To read more from Daniel, visit his blog: Sic Et Non.

Born to a wealthy, aristocratic family, he was short in stature, with rather delicate white hands and unathletic limbs.  Seated at the back of the classroom and overshadowed by the accomplishments of the other students, he was tormented and tyrannized in school.  Still, although he was terrified of public speaking, he was eventually elected to Parliament.  But his fear didn’t simply go away upon election.  Once when he stood up to address the House of Commons, his mind went completely blank.  Except for a few friends who called out encouragement to him, his colleagues remained respectfully silent—surely something of a rare event in the often raucous House.  But he returned to his seat having said nothing, and buried his face in his hands.  Ambitious and energetic nonetheless, he was appointed First Lord of the Admiralty during the First World War, overseeing the daring Gallipoli Campaign.  It was a disaster, and he was both shocked and disgraced.

The period from mid-1929 to the beginning of the Second World War in late 1939 is generally described as his “wilderness years.”  Although still a member of Parliament, he held no cabinet office in the government itself, and, as he aged from his mid-fifties to his mid-sixties, he saw time passing him by.  To make things worse, he had suffered for years from bouts of deep depression that had probably been passed down genetically within his family.  “The black dog,” he called it.  And now he had real reason to fear that his career was over.  He had felt destined to do great things, but his ambition had remained unfulfilled.

Then his country called upon him, in what many have called its darkest hour.  Great Britain was at war, and it was losing.  Much of its army was trapped, facing either capture or destruction, on the far northern coast of France.  Prominent voices in the government argued for surrender.

But he did not surrender.  And, at his death, despite numerous well-known and generally recognized personal flaws, Sir Winston Churchill was widely hailed as the greatest prime minister in the history of England.  Indeed, more than a few consider him altogether the greatest Englishman in history.  He was fully sixty-five years old when he assumed the role that made him great—or, perhaps more accurately, the role that revealed his greatness.

An old French or English proverb has it that “no man is a hero to his valet.” What does this mean?  It seems to mean, simply, that supposedly great personages tend to seem pretty ordinary and entirely human from a servant’s perspective.  Servants see the great personage eating, sleeping, complaining, losing patience, engaging in common daily activities, not grand historic deeds. Thus, it’s striking to read that even his personal physician, Lord Moran (Sir Charles Wilson), saw Winston Churchill as a genuinely great man and a hero.  But Churchill didn’t become great without effort.

For example, Lord Moran wrote in his memoir, which was published after Churchill’s death, that few people have worked with such dedication (“almost religious”) on the craft of using words.  Churchill used that carefully cultivated craft of writing and speaking to make his political fortune in peacetime; in wartime, his eloquence won everybody’s heart—and, in 1953, won him the Nobel Prize for Literature.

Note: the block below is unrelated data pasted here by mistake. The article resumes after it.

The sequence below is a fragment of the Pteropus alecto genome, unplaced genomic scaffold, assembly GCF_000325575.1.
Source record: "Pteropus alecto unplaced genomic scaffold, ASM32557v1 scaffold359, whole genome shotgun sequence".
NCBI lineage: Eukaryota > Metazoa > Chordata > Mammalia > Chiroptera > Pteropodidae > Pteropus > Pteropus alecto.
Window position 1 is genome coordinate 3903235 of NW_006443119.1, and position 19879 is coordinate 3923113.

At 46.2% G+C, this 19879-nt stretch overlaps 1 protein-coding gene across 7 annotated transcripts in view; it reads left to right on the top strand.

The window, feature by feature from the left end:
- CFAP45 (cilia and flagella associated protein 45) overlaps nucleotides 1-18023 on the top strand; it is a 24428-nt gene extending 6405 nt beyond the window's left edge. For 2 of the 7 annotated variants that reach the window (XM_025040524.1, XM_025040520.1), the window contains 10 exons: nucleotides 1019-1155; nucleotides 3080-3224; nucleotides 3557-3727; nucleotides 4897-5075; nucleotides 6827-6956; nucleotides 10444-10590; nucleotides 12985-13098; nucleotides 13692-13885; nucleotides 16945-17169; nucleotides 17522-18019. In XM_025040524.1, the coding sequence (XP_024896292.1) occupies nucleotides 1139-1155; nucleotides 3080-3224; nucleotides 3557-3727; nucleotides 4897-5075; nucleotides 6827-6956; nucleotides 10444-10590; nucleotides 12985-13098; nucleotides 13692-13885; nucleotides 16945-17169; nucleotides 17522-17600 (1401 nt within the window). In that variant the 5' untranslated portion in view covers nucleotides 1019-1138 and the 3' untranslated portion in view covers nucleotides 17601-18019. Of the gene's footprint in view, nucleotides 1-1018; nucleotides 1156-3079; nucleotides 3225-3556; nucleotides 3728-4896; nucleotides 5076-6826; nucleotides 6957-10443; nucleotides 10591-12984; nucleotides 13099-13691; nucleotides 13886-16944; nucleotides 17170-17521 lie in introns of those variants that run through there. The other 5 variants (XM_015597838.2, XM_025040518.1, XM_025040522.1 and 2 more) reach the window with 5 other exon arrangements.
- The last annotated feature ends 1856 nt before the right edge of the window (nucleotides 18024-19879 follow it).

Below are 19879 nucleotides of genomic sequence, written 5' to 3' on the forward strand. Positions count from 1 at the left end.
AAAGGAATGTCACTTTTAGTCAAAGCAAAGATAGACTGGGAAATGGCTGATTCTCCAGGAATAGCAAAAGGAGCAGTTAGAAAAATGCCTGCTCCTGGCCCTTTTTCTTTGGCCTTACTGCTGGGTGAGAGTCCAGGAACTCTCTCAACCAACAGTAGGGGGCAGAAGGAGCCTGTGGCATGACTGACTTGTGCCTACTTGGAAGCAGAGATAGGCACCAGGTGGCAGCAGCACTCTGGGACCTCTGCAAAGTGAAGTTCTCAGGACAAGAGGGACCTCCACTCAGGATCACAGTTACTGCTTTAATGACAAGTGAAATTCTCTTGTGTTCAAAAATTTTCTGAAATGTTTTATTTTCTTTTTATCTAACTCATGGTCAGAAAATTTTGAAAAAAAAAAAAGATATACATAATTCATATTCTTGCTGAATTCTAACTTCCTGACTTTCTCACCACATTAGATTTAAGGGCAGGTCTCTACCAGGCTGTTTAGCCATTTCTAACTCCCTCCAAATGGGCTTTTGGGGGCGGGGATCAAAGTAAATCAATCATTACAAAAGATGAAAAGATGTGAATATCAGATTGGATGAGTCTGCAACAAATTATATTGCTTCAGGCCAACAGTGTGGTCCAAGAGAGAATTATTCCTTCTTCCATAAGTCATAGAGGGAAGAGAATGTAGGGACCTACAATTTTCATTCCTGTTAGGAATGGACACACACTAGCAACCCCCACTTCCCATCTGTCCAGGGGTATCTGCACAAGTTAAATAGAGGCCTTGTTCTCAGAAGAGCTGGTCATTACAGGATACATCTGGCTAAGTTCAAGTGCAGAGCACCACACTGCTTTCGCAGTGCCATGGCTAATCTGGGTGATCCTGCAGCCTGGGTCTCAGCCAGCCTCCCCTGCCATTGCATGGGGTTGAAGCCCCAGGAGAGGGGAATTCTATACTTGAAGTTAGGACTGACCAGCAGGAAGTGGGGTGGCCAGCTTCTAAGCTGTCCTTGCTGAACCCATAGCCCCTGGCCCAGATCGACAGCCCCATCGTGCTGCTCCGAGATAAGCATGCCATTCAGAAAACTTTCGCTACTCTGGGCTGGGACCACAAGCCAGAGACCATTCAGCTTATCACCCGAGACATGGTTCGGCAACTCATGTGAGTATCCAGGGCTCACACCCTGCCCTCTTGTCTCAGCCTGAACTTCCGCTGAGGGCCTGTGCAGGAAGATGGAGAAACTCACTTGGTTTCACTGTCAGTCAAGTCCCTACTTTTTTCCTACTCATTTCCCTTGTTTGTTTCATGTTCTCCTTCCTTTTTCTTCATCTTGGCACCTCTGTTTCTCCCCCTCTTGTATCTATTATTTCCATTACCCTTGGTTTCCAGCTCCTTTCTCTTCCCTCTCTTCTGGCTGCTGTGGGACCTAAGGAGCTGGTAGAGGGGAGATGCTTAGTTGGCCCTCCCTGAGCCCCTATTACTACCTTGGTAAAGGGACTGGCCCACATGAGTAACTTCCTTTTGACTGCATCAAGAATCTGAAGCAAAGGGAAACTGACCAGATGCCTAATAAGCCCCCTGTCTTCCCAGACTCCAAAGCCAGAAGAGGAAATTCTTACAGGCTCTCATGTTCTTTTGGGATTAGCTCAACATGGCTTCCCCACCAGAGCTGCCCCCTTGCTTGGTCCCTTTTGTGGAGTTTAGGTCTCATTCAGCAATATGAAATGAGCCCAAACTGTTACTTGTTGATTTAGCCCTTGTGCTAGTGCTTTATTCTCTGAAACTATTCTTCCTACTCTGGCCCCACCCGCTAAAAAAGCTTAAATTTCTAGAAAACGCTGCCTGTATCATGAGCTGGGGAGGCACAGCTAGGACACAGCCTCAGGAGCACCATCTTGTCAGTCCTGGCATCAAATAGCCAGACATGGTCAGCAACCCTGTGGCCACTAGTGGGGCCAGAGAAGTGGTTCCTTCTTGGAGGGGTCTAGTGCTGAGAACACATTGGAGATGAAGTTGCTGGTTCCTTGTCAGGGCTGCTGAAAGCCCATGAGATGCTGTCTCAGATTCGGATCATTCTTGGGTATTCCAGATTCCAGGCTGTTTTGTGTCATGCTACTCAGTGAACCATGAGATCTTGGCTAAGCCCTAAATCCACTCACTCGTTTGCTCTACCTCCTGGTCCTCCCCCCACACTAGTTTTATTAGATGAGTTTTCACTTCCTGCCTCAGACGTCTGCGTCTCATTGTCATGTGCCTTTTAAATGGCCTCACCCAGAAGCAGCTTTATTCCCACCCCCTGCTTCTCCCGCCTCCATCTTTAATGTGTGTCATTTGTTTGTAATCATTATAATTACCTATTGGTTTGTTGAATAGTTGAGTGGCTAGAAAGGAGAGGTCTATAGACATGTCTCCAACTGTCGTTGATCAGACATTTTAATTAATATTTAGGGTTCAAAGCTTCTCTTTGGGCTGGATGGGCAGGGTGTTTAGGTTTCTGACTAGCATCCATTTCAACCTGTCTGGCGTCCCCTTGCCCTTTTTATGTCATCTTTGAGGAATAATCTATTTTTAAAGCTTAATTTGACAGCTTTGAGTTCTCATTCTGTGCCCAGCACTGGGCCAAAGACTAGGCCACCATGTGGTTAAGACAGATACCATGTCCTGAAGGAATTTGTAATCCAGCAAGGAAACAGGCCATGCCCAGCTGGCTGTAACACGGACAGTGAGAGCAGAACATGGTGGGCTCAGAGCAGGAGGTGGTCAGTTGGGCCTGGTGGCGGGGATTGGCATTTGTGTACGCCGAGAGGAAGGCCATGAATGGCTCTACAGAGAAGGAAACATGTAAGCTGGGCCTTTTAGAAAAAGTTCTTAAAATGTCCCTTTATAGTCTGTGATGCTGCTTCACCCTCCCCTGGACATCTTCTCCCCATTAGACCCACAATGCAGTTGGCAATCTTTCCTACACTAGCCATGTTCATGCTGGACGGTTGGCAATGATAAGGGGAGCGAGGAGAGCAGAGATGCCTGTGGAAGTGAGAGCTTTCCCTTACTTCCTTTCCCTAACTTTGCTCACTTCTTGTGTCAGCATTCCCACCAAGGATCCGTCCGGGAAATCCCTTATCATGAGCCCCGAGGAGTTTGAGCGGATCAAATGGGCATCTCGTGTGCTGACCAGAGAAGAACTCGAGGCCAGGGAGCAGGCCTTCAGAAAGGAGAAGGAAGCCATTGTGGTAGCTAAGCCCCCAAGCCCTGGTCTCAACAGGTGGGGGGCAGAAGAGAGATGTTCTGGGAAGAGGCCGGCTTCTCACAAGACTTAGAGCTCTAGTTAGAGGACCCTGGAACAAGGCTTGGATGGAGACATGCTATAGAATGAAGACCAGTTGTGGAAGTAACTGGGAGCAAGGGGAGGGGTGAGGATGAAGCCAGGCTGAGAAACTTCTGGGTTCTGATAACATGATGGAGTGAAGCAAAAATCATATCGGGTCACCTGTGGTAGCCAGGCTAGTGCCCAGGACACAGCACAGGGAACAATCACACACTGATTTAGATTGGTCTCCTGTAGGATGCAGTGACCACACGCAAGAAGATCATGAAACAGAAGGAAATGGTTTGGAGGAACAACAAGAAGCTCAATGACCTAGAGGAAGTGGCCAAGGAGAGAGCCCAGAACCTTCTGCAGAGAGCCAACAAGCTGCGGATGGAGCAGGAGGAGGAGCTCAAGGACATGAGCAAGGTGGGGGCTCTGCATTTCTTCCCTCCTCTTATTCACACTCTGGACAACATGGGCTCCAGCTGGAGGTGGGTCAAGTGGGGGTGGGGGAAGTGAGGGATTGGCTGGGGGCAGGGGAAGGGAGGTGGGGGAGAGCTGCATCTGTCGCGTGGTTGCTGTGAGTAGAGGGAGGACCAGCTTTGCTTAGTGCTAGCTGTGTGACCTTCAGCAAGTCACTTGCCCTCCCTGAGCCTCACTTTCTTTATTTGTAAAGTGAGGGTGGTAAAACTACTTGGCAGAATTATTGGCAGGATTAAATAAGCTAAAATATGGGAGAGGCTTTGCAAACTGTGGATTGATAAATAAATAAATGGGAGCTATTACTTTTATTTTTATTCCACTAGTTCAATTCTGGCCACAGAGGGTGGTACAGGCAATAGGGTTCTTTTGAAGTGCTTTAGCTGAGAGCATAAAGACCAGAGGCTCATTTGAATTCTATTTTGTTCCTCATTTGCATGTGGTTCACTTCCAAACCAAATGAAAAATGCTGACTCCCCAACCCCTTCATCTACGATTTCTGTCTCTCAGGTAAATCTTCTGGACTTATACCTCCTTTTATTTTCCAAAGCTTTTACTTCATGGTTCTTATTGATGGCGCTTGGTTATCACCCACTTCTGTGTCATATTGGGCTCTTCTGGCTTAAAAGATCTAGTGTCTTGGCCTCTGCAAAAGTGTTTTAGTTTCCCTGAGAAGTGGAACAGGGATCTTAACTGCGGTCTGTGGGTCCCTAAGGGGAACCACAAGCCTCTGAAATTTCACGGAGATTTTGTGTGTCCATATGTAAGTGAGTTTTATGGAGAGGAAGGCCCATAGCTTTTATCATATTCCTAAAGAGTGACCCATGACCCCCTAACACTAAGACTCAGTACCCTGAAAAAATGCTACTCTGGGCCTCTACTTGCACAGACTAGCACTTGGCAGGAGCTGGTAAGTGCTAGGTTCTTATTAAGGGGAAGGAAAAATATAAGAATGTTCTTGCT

Lord Moran was astonished at Churchill’s willpower and at his dedication to reaching his goals.  Although not innately blessed with physical size or strength or agility, for example, he was determined to make himself robust and hardy, and, in wartime, he deliberately exposed himself to danger.  In France during the First World War, he rode a white horse on the front lines because he wanted to test (and to strengthen) his nerve.  (It’s hard not to think, in this regard, of the young Theodore Roosevelt, who overcame similar handicaps in a similar way.)  And Churchill worked hard at learning not only to cope with the humiliations and injustices of his life but to overcome them.

At one point, Churchill gave Lord Moran some practical advice based on his own experience:  He said that it helped him, when he was feeling somewhat overwhelmed, to write down a half dozen things that troubled him.  Of the six, he counseled, two were likely to solve themselves.  Another two couldn’t be changed, so there was no point in worry oneself over them.  But two of them probably could be addressed and managed.  And it was on that kind of challenge, he suggested, that one’s energy should be focused.

Stories like Winston Churchill’s should encourage all of us who have encountered loss and failure and who may even feel that time has passed us by.

Abraham Lincoln could have served as another example:  According to a standard list of his failures, he lost his job and was defeated for the state legislature in 1832, though he would win election two years later.  He failed in business in 1833, his sweetheart died in 1835, and he suffered a nervous breakdown in 1836.  He was defeated for speaker of the state legislature in 1838 and as a candidate for Congress in 1843.  He was elected to Congress in 1846 but failed even to be renominated in 1848.  In 1849, he was rejected for appointment as a land officer, in 1854 he was defeated in a bid for the United States Senate, in 1856 he failed to gain nomination for the Vice Presidency, and, in 1858, he was again defeated for the United States Senate.  But he was elected President of the United States in 1860, when his nation faced the worst crisis of its history until even now.  He rose to the challenge, and many consider him the greatest of all American presidents.  At his death in 1865, Secretary of War Edwin Stanton, who had begun as a sharp critic of Lincoln, famously declared “Now he belongs to the ages.”